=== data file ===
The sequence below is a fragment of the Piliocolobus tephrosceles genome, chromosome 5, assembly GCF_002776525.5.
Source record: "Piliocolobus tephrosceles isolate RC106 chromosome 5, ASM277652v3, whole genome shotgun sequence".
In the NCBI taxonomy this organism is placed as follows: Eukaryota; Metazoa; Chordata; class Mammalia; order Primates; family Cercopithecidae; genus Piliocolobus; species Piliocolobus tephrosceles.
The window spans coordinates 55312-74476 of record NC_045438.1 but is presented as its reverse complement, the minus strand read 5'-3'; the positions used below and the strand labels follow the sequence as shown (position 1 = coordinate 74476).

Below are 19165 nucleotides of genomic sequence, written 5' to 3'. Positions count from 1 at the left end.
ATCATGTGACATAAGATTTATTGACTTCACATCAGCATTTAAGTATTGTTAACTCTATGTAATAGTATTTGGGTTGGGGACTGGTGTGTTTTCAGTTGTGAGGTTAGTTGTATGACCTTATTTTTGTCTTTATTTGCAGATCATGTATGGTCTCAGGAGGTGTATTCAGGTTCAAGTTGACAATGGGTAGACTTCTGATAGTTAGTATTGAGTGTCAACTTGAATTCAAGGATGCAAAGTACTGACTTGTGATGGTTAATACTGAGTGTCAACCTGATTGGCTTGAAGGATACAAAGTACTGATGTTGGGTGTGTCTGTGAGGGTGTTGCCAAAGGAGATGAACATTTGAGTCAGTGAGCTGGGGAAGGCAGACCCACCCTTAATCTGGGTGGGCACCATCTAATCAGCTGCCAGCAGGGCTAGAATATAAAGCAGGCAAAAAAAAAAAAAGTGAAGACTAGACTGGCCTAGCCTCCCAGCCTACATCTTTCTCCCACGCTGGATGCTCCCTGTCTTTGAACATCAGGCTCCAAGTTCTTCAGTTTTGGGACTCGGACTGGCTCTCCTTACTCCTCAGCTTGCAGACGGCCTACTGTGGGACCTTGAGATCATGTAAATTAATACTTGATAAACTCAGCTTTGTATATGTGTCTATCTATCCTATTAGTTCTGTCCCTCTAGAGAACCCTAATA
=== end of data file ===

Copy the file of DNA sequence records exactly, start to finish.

The sequence below is a fragment of the Piliocolobus tephrosceles genome, chromosome 5, assembly GCF_002776525.5.
Source record: "Piliocolobus tephrosceles isolate RC106 chromosome 5, ASM277652v3, whole genome shotgun sequence".
In the NCBI taxonomy this organism is placed as follows: Eukaryota; Metazoa; Chordata; class Mammalia; order Primates; family Cercopithecidae; genus Piliocolobus; species Piliocolobus tephrosceles.
The window spans coordinates 55312-74476 of record NC_045438.1 but is presented as its reverse complement, the minus strand read 5'-3'; the positions used below and the strand labels follow the sequence as shown (position 1 = coordinate 74476).

Below are 19165 nucleotides of genomic sequence, written 5' to 3'. Positions count from 1 at the left end.
ATCATGTGACATAAGATTTATTGACTTCACATCAGCATTTAAGTATTGTTAACTCTATGTAATAGTATTTGGGTTGGGGACTGGTGTGTTTTCAGTTGTGAGGTTAGTTGTATGACCTTATTTTTGTCTTTATTTGCAGATCATGTATGGTCTCAGGAGGTGTATTCAGGTTCAAGTTGACAATGGGTAGACTTCTGATAGTTAGTATTGAGTGTCAACTTGAATTCAAGGATGCAAAGTACTGACTTGTGATGGTTAATACTGAGTGTCAACCTGATTGGCTTGAAGGATACAAAGTACTGATGTTGGGTGTGTCTGTGAGGGTGTTGCCAAAGGAGATGAACATTTGAGTCAGTGAGCTGGGGAAGGCAGACCCACCCTTAATCTGGGTGGGCACCATCTAATCAGCTGCCAGCAGGGCTAGAATATAAAGCAGGCAAAAAAAAAAAAAGTGAAGACTAGACTGGCCTAGCCTCCCAGCCTACATCTTTCTCCCACGCTGGATGCTCCCTGTCTTTGAACATCAGGCTCCAAGTTCTTCAGTTTTGGGACTCGGACTGGCTCTCCTTACTCCTCAGCTTGCAGACGGCCTACTGTGGGACCTTGAGATCATGTAAATTAATACTTGATAAACTCAGCTTTGTATATGTGTCTATCTATCCTATTAGTTCTGTCCCTCTAGAGAACCCTAATA